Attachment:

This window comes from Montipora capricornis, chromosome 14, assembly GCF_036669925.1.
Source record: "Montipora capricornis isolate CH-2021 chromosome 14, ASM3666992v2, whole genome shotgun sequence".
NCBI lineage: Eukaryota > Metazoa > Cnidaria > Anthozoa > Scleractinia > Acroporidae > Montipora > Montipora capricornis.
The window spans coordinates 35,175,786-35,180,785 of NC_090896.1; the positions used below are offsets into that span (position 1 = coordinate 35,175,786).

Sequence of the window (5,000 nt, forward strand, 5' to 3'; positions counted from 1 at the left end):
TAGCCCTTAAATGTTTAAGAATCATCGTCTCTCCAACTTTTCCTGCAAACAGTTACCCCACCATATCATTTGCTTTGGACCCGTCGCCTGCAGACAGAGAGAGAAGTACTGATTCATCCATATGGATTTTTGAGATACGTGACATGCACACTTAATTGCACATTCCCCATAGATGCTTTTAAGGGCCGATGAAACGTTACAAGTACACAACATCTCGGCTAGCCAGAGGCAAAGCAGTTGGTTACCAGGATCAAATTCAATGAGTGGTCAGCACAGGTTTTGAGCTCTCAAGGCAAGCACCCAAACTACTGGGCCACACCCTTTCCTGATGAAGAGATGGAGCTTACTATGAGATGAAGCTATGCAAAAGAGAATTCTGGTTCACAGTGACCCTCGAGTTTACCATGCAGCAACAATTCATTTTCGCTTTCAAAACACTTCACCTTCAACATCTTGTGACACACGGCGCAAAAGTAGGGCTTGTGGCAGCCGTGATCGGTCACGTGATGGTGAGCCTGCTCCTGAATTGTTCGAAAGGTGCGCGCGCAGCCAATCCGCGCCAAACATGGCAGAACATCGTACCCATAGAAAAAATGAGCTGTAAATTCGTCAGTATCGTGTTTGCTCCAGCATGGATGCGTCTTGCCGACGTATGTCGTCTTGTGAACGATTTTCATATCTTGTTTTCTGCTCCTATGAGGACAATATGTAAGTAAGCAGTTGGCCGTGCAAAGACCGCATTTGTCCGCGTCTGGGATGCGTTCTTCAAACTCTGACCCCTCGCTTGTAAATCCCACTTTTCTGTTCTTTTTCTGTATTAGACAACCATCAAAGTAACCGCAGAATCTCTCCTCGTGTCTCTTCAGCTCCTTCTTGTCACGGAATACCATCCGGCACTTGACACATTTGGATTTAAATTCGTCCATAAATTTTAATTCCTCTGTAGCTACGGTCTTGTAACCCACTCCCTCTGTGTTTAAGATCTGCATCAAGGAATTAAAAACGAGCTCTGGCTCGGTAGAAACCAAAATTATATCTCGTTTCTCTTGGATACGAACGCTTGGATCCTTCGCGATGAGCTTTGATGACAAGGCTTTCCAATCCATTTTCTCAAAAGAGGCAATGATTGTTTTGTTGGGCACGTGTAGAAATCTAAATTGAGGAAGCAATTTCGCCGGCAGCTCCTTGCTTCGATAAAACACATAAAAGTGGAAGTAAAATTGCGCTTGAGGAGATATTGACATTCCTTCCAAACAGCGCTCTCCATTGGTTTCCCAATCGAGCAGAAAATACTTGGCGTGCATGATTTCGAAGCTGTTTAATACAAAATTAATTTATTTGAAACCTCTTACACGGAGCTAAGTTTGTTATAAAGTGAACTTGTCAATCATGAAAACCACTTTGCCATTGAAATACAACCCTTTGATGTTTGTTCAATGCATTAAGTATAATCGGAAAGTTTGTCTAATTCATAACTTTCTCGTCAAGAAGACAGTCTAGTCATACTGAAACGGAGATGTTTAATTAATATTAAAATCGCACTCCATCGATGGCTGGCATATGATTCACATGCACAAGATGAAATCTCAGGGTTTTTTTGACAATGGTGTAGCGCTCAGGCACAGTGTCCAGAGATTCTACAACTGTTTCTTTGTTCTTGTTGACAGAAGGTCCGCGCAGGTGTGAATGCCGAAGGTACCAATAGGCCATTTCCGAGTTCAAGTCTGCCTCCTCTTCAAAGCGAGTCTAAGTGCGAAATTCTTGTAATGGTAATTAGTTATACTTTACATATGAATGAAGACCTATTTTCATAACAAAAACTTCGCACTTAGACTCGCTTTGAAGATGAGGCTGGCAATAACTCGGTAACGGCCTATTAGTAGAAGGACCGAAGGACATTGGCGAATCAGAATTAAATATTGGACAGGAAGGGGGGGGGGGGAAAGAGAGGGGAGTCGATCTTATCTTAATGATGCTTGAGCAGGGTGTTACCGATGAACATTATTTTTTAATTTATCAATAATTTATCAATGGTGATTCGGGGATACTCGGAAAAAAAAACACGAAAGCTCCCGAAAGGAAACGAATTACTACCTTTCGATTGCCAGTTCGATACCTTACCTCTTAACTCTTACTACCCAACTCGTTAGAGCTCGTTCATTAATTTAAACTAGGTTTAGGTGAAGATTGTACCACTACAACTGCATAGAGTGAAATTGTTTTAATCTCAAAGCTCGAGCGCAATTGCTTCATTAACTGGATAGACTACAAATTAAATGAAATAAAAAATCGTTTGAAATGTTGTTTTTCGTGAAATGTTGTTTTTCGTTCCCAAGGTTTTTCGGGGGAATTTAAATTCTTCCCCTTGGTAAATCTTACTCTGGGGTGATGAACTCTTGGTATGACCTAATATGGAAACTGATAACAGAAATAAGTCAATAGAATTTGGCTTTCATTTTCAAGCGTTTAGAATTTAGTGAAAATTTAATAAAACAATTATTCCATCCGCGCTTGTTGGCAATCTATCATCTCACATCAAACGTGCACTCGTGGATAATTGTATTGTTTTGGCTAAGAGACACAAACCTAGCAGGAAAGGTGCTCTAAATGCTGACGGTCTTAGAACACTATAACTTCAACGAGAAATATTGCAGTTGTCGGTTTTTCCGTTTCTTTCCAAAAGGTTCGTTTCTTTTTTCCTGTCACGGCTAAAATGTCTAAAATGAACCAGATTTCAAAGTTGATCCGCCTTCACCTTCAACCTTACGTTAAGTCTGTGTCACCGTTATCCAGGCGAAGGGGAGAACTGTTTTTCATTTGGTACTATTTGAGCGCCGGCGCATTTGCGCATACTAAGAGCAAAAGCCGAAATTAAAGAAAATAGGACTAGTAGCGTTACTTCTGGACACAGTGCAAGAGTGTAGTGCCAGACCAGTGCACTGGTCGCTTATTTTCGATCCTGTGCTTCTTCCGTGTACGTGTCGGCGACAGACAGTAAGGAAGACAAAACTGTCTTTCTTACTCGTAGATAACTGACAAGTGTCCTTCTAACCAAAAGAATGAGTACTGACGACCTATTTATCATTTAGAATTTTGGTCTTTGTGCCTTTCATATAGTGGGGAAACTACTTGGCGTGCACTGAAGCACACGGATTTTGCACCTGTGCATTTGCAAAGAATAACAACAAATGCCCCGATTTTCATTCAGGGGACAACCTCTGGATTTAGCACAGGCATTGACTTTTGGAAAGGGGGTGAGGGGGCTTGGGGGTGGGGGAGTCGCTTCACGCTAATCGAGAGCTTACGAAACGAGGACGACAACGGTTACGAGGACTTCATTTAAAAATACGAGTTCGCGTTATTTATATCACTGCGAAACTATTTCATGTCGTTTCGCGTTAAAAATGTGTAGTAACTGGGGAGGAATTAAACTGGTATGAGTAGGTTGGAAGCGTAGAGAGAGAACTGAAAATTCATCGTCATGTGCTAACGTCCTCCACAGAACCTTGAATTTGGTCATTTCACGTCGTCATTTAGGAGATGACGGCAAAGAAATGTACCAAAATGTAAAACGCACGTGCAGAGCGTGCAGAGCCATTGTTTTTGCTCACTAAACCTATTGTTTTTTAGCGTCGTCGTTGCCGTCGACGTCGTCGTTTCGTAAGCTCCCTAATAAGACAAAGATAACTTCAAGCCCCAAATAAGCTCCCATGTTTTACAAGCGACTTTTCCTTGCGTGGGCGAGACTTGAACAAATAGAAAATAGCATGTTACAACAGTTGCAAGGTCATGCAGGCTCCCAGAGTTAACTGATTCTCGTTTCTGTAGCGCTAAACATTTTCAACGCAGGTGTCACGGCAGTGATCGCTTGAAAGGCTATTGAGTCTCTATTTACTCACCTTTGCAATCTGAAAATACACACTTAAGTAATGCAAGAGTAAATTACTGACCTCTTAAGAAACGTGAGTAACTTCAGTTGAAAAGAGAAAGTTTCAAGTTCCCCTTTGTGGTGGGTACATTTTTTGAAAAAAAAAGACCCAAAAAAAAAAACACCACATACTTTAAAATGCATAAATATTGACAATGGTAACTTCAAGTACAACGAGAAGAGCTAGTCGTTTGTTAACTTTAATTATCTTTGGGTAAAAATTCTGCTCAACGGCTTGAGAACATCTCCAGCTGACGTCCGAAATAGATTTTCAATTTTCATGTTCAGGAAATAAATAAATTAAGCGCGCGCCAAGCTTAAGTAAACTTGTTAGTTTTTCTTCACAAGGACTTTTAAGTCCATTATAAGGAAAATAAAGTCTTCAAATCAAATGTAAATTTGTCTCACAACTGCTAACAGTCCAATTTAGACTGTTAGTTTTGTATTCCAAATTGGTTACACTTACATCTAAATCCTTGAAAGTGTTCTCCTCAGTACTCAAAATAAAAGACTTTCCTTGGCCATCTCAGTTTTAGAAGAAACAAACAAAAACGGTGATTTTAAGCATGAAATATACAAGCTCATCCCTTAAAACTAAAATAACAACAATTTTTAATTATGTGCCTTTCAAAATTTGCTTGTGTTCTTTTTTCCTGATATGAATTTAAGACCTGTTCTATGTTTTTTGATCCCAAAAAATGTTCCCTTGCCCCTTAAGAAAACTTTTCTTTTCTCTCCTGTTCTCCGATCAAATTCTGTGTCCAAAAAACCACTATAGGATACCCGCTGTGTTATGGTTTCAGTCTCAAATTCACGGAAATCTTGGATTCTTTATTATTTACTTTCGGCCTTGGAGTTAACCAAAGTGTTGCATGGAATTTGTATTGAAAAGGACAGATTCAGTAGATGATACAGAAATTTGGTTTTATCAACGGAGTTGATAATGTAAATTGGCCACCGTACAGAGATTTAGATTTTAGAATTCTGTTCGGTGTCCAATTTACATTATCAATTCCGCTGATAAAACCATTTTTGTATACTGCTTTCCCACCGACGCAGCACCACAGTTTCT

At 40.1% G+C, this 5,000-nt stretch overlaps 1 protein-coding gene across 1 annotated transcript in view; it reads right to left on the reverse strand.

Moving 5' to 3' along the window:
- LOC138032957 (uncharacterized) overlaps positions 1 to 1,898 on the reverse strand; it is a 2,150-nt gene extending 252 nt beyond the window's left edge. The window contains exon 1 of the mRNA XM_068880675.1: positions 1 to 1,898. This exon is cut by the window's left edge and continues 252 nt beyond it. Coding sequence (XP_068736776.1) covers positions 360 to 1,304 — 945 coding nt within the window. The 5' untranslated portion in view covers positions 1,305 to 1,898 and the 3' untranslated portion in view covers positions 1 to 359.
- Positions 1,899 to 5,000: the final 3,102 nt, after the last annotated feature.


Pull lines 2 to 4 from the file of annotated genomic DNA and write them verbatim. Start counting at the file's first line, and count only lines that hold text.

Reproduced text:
Source record: "Montipora capricornis isolate CH-2021 chromosome 14, ASM3666992v2, whole genome shotgun sequence".
NCBI lineage: Eukaryota > Metazoa > Cnidaria > Anthozoa > Scleractinia > Acroporidae > Montipora > Montipora capricornis.
The window spans coordinates 35,175,786-35,180,785 of NC_090896.1; the positions used below are offsets into that span (position 1 = coordinate 35,175,786).